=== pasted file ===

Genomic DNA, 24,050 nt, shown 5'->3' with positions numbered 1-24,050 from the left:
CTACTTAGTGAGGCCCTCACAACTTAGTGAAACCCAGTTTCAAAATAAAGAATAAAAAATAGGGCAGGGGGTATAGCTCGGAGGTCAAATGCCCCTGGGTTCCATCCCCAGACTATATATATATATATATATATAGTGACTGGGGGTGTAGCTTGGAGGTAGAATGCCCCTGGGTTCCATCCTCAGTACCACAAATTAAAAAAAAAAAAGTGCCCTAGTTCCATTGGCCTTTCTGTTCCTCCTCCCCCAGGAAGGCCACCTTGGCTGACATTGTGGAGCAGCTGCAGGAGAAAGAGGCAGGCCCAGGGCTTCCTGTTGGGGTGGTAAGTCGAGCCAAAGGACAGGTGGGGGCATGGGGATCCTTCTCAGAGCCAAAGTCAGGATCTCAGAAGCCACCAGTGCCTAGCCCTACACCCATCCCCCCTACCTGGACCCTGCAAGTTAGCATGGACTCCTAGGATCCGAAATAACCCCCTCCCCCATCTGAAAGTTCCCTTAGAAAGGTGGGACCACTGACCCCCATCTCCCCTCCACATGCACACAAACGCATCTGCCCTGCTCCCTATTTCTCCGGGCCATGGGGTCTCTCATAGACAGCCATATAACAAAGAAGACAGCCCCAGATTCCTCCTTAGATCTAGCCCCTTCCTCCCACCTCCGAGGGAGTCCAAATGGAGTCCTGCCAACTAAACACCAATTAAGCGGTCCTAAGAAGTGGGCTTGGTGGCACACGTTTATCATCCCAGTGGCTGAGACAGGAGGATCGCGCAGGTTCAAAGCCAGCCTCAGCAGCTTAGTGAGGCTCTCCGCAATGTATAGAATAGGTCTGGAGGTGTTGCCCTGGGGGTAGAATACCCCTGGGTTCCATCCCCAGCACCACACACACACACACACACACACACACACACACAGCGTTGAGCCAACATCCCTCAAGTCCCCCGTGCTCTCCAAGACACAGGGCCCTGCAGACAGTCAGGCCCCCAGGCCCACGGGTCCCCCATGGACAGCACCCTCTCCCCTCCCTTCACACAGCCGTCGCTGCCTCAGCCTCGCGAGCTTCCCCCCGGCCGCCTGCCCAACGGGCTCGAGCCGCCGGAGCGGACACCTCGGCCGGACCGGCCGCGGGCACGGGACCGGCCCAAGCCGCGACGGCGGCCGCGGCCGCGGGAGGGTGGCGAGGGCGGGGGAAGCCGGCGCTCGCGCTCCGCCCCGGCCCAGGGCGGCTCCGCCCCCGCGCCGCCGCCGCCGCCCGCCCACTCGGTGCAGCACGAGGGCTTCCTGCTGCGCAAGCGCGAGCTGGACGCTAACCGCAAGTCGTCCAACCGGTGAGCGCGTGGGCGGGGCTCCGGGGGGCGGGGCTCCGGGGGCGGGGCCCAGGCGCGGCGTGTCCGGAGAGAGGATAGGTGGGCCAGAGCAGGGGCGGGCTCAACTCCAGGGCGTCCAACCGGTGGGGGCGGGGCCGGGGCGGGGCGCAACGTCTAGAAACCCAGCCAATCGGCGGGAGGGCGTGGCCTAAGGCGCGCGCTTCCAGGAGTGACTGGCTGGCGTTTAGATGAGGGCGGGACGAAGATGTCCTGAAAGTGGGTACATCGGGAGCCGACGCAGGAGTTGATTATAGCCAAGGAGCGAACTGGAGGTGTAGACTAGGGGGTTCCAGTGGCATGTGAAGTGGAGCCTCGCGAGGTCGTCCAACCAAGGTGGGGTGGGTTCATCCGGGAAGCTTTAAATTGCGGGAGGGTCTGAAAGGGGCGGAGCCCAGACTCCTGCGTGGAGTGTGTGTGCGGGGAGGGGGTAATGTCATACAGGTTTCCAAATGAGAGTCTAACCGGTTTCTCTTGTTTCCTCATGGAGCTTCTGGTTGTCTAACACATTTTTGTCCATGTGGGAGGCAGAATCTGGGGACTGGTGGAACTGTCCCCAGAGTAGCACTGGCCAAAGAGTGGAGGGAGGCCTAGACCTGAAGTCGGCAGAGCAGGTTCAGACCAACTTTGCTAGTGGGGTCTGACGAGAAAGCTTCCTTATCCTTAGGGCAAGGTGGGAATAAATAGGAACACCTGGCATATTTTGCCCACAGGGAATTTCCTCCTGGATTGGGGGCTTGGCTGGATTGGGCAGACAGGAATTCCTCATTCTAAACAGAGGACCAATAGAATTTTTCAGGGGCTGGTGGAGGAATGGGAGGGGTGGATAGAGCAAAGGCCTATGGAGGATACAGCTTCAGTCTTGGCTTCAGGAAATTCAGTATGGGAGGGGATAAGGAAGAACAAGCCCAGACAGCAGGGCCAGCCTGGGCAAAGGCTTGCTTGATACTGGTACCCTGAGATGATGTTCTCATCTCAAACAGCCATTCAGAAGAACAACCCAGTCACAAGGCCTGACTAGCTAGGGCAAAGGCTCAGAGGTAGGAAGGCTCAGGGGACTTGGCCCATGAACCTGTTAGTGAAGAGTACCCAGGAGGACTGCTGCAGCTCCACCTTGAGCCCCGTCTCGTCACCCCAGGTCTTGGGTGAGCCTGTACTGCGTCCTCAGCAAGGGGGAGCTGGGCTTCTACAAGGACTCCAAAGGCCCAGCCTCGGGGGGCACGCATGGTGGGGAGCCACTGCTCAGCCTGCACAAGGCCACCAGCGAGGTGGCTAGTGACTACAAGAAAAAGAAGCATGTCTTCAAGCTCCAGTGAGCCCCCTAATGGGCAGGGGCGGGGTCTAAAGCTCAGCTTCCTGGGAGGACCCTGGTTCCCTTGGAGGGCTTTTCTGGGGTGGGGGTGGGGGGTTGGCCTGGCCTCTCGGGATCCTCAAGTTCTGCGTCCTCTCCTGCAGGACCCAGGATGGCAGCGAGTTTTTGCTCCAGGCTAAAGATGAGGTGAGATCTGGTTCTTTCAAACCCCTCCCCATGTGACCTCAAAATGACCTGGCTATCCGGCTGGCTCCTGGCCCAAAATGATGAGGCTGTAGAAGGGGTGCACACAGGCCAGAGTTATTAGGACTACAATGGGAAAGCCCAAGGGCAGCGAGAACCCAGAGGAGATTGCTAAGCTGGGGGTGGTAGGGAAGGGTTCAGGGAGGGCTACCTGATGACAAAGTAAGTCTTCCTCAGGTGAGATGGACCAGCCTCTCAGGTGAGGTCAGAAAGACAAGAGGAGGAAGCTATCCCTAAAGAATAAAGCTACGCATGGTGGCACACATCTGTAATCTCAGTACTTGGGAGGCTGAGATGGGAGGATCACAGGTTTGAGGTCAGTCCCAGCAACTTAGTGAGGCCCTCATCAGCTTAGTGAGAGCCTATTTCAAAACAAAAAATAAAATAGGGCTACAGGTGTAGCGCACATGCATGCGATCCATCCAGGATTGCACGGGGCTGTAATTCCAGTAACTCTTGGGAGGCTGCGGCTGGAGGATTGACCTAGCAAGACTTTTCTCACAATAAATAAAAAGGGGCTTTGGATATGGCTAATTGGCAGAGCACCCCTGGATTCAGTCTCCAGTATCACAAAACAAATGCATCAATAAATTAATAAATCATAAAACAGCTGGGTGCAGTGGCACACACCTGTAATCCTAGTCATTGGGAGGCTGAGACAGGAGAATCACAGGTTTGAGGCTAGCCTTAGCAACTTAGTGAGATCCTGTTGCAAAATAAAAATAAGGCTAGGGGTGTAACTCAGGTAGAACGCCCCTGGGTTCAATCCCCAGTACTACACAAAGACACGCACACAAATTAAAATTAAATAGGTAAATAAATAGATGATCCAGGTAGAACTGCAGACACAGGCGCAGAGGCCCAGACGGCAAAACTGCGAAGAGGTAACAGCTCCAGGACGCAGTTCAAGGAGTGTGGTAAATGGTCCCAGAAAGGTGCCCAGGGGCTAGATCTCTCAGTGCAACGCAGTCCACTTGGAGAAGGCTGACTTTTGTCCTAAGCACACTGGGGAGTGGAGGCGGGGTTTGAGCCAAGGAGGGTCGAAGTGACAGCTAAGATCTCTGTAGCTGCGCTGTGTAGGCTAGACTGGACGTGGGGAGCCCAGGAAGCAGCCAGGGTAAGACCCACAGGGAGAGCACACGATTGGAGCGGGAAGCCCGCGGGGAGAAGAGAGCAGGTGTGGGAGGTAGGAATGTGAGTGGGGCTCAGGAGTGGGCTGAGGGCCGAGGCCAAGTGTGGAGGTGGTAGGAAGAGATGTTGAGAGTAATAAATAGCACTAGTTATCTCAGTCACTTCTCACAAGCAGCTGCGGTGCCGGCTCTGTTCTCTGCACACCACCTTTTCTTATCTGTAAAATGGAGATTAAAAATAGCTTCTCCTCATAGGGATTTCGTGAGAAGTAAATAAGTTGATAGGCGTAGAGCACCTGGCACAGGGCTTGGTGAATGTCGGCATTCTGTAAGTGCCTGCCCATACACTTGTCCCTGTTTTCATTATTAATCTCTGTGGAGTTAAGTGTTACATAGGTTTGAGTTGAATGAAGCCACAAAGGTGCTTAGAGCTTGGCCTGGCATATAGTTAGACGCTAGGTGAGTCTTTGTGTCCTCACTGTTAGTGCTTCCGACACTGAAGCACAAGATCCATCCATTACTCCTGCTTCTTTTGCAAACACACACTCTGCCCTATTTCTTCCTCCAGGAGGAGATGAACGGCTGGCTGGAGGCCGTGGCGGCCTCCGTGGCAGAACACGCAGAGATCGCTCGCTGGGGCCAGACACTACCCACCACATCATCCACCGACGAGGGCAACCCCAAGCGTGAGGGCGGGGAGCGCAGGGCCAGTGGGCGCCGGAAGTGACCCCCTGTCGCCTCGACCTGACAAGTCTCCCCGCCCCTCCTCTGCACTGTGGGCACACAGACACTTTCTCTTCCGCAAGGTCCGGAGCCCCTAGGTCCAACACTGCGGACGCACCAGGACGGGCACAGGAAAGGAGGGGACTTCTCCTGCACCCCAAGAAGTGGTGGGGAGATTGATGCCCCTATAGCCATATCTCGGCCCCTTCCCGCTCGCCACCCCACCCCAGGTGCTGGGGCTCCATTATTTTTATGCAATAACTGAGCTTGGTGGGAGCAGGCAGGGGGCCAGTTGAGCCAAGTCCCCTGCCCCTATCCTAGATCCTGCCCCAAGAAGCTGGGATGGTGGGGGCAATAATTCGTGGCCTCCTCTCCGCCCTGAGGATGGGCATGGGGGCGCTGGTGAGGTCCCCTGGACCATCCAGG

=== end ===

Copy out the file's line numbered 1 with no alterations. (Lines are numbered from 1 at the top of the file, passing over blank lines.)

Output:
Genomic DNA, 24,050 nt, shown 5'->3' with positions numbered 1-24,050 from the left: